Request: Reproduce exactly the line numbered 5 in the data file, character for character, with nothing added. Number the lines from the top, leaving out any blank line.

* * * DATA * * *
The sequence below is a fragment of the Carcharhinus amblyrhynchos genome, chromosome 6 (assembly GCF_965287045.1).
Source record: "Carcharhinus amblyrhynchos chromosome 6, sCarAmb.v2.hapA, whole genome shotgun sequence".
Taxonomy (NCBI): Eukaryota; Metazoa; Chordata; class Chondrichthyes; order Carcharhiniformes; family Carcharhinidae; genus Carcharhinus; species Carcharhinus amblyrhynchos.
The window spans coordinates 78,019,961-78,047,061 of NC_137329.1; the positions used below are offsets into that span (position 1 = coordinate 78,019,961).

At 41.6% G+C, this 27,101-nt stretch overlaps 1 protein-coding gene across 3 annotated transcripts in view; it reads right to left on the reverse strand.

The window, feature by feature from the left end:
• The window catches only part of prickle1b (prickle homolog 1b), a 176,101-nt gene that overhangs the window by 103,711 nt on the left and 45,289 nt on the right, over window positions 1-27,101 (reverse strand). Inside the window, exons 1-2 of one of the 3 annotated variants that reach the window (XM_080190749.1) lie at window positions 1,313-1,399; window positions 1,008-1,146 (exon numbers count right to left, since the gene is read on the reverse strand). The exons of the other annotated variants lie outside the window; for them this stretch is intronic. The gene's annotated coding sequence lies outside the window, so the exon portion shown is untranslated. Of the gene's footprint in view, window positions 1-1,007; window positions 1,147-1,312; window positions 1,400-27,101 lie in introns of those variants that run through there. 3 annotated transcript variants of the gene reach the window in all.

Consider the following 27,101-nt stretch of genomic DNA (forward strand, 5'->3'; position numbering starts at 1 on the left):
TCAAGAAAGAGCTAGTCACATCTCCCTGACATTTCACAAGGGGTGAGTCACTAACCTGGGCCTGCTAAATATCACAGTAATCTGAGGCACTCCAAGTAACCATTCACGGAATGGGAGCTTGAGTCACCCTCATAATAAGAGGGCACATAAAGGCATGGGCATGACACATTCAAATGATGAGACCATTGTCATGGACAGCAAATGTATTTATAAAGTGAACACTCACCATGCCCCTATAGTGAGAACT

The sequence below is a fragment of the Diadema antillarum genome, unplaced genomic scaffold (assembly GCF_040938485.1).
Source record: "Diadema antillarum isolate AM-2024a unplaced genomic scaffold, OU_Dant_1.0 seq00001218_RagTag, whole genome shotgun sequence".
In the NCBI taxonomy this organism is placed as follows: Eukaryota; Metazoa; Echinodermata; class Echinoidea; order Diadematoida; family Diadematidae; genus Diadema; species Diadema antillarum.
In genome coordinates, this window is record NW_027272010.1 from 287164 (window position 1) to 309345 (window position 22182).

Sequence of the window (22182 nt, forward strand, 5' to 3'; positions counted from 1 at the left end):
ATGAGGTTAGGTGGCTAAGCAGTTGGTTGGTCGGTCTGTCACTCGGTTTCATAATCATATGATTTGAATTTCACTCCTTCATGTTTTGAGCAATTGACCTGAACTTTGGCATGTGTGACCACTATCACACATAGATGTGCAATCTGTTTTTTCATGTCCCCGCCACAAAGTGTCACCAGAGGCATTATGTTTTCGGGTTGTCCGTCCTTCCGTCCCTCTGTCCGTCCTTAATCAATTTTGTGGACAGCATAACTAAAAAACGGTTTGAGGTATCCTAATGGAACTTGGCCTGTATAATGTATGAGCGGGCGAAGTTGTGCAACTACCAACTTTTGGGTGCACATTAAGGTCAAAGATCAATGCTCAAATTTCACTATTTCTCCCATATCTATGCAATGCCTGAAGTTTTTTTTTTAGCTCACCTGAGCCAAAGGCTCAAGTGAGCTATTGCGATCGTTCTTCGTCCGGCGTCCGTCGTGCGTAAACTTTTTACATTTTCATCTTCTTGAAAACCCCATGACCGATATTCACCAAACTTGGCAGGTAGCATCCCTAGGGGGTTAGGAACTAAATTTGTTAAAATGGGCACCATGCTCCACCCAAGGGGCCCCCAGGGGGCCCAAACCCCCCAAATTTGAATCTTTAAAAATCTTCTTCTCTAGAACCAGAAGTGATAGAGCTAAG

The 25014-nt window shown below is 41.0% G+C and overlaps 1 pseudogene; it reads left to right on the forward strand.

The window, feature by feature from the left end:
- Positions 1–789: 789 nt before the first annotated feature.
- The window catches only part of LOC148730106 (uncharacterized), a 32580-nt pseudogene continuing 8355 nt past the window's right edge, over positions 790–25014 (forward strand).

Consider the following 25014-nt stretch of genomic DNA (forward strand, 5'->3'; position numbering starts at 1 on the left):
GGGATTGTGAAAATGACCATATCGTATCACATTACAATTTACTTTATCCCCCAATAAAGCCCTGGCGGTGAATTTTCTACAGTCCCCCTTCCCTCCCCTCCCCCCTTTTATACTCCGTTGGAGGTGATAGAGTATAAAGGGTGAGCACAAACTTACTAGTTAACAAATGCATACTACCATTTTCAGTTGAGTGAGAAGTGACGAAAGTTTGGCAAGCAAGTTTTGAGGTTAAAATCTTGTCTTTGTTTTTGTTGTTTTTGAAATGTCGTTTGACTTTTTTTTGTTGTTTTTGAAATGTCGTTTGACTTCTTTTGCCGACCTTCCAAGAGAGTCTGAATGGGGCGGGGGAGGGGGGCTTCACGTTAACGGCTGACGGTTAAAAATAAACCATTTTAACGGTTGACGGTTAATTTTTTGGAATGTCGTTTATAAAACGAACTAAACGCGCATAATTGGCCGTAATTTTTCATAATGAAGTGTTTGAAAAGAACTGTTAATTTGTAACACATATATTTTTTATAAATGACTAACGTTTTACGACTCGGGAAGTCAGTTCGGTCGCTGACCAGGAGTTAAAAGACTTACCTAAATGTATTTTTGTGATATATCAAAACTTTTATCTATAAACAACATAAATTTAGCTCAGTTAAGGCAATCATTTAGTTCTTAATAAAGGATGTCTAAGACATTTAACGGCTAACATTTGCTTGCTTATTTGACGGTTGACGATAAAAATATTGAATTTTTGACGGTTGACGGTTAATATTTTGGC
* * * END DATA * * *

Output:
At 41.6% G+C, this 27,101-nt stretch overlaps 1 protein-coding gene across 3 annotated transcripts in view; it reads right to left on the reverse strand.